Clones & False Prophets

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Greeting heretics, etherics, clones and False Prophets,

Clones and False Prophets is the latest chapter in the Myth of Badawi, which now spans 8 years and 5 albums, but anyone who has listened to Badawi's music knows that it reaches far beyond its years. Like the heritage of its creator, Raz Mesinai, the Badawi saga bridges continents, musical styles and spiritual faiths into something sublime.

Clones and False Prophets is easily the most varied and dynamic Badawi release. There are elements of all four previous albums but also some differences. Perhaps most significant is that on Clones... Raz utilizes his increasing connection to NYC's downtown improvisational music scene based around the nightclub Tonic by drafting the following masters into his sonic army: Marc Ribot, Ben Perowsky, Doug Wieselman, Shahzad Ismaily & Carolyn "Honeychild" Coleman.

The musicians' unique improvisational personalities create opposing ideas within each song, which ends up serving as a musical treaty between all the ideas vying for power. So the listener, whether they be a heretic, etheric, clone or False Prophet, hears mighty forces negotiate terms & conditions, choose flags & uniforms, and stake their own musical territory. Or as Raz himself states, "create angles, lines and borders in what was once a circle."

The resulting album is as complex as it is rooted. One feels the tension beneath every note, constantly threatening to explode into violence. Occasionally it does. From the brooding opening of its first two tracks Clones... slowly gets more intricate as its rhythms build in complexity and fervor. The percussion and drums do something transcendent on "Enter the Tomb Raider". The players ride a wonderfully snaky guitar riff on "Atoning of the Myths". And it all explodes with "Battle Cry", which sounds like Middle East gone Krautrock. "Waves Of Conflict" is the albums last great struggle and "To Be Continued" ends Clones & False Prophets with the repetition of one word: "confusion".

This is an album meant to be read into. This is the myth unfolding before your very ears.


Composer, Musician, DJ and producer Raz Mesinai was born in Jerusalem in 1973 and was raised primarily in New York City.

Mesinai's music is a unique hybrid of dance music and avant garde composition. He draws his influences from fiction, mythology, anarchist philosophy, as well as elements of alchemy and mysticism.

At the age of ten Mesinai began producing instrumental "breaks" for breakers and rappers in the early eighties. Due to frequent visits between New York City and the Middle East Mesinai developed a knowledge of both Sufi, Jewish, Algerian, Morroccon and Persian musical traditions. This combined with his self taught compositional style and his skills as an engineer and dub alchemist Mesinai developed his incomparable sound.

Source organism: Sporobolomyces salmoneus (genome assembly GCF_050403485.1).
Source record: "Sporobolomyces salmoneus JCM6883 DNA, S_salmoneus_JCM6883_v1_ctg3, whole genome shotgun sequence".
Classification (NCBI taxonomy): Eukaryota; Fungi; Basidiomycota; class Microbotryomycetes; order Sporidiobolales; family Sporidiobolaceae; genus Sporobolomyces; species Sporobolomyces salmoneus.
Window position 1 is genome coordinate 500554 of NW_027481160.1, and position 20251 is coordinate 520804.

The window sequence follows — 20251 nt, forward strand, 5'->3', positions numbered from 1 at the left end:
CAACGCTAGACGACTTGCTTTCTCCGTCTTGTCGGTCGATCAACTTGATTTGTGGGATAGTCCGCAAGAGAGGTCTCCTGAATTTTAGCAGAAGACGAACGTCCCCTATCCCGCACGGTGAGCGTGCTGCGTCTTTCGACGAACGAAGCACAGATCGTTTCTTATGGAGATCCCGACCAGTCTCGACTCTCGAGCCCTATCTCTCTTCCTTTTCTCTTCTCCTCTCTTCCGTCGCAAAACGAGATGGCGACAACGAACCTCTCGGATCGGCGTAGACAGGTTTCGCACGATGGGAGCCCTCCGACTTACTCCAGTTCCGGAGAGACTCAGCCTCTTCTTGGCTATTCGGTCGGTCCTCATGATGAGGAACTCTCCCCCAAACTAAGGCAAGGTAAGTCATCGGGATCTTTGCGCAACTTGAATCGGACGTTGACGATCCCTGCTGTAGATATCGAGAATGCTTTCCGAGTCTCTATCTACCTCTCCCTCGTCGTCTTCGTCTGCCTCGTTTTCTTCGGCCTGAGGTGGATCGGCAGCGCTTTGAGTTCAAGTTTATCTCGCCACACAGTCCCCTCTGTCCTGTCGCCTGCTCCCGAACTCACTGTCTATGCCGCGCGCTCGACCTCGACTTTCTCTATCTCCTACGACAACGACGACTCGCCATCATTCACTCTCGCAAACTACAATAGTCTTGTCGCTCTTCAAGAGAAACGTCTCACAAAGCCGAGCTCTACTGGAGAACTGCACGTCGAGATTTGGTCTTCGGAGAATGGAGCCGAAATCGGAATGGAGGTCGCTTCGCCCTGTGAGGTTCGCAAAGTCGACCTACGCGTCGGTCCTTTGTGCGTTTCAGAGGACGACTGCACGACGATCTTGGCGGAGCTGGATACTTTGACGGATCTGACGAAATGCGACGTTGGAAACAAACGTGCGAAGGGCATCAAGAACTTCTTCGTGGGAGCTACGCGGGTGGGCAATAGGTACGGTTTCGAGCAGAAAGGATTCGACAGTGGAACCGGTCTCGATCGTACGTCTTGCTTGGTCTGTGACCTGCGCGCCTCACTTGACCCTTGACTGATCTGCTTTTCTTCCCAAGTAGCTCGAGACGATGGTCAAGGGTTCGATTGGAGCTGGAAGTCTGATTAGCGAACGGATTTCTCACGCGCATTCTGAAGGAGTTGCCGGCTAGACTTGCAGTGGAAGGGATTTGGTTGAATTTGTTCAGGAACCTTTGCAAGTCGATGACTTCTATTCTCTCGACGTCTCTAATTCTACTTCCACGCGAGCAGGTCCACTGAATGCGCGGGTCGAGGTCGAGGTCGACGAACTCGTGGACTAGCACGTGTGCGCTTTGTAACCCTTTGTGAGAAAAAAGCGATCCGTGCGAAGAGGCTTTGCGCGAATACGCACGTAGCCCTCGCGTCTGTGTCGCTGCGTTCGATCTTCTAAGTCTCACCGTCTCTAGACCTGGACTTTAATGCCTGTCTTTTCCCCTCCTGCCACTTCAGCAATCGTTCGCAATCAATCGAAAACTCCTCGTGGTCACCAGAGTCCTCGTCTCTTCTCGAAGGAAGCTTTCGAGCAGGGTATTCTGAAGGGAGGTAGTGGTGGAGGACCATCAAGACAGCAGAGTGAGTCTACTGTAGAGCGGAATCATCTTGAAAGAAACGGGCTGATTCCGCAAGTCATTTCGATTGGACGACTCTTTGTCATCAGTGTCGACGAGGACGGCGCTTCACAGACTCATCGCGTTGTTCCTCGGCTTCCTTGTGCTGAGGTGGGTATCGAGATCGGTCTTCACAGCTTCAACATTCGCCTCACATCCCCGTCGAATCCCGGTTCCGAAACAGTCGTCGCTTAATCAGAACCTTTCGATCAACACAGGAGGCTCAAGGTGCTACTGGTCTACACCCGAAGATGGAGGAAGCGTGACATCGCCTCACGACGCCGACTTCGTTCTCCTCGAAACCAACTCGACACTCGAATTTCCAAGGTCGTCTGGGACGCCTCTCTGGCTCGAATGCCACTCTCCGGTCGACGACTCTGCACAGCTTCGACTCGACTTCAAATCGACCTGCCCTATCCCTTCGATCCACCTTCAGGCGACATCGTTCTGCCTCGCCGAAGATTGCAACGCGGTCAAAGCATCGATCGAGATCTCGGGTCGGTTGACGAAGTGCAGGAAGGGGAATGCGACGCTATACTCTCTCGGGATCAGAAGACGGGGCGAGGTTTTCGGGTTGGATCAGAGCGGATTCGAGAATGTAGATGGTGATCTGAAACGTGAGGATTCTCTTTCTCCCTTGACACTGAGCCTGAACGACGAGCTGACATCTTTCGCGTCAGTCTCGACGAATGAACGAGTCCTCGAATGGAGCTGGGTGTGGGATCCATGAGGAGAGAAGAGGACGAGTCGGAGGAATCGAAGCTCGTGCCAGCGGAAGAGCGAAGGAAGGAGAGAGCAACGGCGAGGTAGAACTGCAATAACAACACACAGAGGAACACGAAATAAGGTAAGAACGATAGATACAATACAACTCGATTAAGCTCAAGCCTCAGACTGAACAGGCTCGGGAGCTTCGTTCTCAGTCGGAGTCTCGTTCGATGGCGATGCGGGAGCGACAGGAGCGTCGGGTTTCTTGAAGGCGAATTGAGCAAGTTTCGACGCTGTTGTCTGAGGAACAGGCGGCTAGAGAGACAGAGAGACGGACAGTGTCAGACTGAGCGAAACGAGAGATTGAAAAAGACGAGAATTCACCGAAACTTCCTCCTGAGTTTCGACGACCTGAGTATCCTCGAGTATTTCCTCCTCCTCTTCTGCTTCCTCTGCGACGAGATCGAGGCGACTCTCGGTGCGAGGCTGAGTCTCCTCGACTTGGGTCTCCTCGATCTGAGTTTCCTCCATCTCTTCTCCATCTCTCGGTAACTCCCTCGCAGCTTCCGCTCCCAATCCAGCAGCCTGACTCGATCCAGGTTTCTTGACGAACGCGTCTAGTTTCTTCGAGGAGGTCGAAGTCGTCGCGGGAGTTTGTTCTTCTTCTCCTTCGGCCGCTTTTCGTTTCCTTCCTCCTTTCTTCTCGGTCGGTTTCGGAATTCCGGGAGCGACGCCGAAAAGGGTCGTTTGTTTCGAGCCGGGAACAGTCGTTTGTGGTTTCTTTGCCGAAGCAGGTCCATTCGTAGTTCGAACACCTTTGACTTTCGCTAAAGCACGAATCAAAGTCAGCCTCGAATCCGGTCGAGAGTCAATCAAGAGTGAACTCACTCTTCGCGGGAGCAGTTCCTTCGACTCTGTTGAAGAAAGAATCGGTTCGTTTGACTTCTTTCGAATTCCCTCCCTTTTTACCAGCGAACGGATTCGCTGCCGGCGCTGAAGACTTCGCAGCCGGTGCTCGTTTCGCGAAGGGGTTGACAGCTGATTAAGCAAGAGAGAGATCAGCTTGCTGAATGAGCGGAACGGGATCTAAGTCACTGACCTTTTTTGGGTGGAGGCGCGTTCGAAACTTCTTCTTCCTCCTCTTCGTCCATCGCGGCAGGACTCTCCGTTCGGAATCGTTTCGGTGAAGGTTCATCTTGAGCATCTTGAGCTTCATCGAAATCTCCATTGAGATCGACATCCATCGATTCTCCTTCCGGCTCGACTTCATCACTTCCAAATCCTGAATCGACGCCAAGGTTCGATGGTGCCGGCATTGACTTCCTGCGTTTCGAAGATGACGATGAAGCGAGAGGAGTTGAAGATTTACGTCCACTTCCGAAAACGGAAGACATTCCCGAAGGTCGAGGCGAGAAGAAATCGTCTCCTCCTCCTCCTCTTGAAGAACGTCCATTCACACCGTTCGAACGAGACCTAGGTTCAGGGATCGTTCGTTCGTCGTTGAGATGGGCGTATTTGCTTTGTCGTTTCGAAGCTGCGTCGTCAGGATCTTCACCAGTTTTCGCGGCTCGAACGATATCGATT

In 1992 Mesinai was recording his own dub tracks under the moniker "The Bedouin" or Badawi, and produced cassettes which he played on a boombox in the streets of lower Manhattan and sold to passersby. He began developing his use of the recording studio itself into a compositional tool, and produced some of his classic recordings with a 4-Track cassette and an echo chamber. While he was still a teenager, Mesinai began to make a name for himself as a DJ. Gaining a following for his seamless integration of all musical styles, he began spinning in some of New York's most underground nightclubs, including Nylon, Mars, The RV, Save the Robots, Lime Light, Sound Lab, and The Pyramid among others. In 1992 Mesinai met veteran producer John Ward, and together they produced several recordings under the moniker Sub Dub (which are considered classics in the modern dub and so-called "Illbient" scene). During this same time Mesinai himself produced the modern dub classic Badawi Presents: Bedouin Sound Clash, featuring HoneyChild on vocals. Later came the Badawi records Jerusalem Under Fire, The Heretic of Ether and Soldier of Midian.

Meanwhile Mesinai began gaining recognition in New York City's downtown music scene for his avant-garde percussion, piano, string, and electronic compositions. He met and was influenced by composer John Zorn, and in 2001 Zorn released Mesinai's most abstract albums to date - Before The Law, Resurrections For Goatskin, and Cyborg Acoustics. His String Quartet for Four Turntables was commissioned and presented by the Lincoln Center Festival in 2000, and in 2001 Badawi: Soldier Of Midian (ROIR) received an award from Ars Electronica. In 2002 Mesinai performed for the second time in the Lincoln Center Festival, opening for revered Nubian musician Hamza El Din, and was a featured artist in the "Next Next Wave" portion of the Brooklyn Academy of Music's Next Wave 2002 festival. Most recently Mesinai has received commissions from The Kronos Quartet, Ethel, and Maya Beiser


ROIR [Reach Out International Records] USA
Clones & False Prophets
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